We added some musical madness to our First Story class today, with Kate drawing inspiration from Leonard Cohen's Famous Blue Raincoat:
Once we were actually able to play the song, the group discussed the difference between writing lyrics and writing poems, though none of the First Story students present considered themselves lyricists. We looked at the rhyme in particular, which Kate openly abhors usually, but we agreed was acceptable in song lyrics. Why is this?
The song is written in the form of a letter, full of mystery about who is being addressed and who is being spoken to. But within the lines are tiny, unique details, strangely specific in a song so vague. Like the famous blue raincoat of the title, these details leave us asking questions, as demonstrated by numerous online discussions about what Leonard Cohen was trying to say.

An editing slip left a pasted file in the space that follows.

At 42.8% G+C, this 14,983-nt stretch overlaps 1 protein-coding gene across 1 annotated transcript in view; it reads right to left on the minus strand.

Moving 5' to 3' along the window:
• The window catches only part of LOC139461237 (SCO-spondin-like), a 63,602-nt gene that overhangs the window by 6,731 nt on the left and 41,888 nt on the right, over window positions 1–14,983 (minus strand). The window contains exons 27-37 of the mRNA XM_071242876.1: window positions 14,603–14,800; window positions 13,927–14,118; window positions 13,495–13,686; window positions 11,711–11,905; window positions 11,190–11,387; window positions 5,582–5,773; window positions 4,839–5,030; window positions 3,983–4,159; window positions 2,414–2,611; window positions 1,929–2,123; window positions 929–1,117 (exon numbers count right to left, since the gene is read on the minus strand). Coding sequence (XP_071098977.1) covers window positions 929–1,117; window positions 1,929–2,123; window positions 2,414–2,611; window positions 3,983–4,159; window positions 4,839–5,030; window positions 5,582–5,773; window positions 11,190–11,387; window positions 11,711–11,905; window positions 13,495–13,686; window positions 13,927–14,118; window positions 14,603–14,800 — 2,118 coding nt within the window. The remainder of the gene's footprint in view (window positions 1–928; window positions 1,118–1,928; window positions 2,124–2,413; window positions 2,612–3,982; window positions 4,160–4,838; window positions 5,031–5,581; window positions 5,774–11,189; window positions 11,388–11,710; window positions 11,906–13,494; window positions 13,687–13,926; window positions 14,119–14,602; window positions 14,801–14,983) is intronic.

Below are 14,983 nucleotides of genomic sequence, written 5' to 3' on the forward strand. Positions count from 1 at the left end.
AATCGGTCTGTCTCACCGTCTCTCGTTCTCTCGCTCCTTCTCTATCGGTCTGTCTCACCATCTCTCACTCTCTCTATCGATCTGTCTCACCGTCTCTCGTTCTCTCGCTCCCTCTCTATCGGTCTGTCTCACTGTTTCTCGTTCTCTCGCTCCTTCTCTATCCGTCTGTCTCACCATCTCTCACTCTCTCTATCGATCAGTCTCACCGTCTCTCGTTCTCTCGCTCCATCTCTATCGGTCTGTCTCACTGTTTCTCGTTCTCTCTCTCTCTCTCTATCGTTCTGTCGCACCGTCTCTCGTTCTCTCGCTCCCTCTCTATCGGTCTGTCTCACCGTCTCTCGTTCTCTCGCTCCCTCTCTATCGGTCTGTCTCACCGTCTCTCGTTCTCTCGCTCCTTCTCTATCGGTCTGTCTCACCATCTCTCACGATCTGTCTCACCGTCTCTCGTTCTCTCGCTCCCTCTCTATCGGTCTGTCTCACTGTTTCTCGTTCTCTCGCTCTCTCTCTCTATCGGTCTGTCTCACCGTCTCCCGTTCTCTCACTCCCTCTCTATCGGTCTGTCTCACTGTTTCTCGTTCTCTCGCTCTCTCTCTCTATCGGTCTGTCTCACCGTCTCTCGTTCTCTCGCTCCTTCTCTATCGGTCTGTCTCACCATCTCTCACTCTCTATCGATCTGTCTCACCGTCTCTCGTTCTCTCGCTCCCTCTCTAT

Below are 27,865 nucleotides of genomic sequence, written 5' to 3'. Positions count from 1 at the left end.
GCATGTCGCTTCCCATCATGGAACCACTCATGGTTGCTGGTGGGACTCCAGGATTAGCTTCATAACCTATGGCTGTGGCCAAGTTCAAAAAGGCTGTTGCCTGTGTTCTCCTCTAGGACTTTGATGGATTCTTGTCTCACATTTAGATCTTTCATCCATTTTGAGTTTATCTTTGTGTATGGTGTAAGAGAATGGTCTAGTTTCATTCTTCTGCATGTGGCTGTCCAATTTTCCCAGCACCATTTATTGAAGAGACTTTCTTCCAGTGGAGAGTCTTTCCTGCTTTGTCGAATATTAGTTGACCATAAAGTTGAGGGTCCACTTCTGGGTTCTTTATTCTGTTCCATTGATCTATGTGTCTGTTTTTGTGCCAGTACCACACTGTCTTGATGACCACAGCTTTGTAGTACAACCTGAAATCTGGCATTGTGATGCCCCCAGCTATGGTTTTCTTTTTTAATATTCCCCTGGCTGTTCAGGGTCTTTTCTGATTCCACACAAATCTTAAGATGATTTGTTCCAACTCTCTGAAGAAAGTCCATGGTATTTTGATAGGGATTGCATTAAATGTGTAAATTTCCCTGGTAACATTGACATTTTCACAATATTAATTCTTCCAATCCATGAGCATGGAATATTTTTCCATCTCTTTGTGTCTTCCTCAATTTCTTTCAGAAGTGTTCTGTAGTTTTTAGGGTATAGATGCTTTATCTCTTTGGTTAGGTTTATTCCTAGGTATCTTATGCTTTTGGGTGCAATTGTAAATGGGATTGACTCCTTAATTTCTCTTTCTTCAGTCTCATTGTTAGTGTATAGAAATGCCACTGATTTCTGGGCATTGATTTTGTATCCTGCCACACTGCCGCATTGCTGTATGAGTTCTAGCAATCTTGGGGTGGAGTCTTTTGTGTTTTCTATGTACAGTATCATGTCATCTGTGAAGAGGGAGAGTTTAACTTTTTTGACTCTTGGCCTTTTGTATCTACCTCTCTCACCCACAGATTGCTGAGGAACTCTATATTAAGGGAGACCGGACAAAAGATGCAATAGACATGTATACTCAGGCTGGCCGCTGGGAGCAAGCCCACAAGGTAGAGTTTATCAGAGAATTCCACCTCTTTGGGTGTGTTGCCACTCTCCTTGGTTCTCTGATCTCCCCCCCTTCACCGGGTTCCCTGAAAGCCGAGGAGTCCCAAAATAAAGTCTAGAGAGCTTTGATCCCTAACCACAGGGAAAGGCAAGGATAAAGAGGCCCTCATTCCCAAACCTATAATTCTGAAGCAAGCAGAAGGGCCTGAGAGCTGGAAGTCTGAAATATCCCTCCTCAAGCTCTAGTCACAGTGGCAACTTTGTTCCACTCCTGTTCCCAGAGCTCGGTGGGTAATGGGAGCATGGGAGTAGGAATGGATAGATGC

Drawing on Cohen's style, we wrote our own letters, focusing on a small number of solid images, like names of streets and people. We were given the opportunity to write about something personal or create a dramatic monologue about a fictional scenario.
I went for the fictional option, and, as I so often find when I initially struggle with a piece of writing, the words soon took over and a story developed. What began as a love letter between a recently separated couple turned into a macabre tale about obsessive love, with a stalker writing to his victim.
Our First Story students, again proving themselves to be pure genius, wrote amazing pieces of prose and poetry, some imagined and some semi-autobiographical. As a whole, our group tend towards the darker side of writing, often exploring love or loss or even hope through cynical eyes. And yet, we have much to celebrate amongst our cohort of young writers, as demonstrated by their ability to get right back into the flow of creativity today.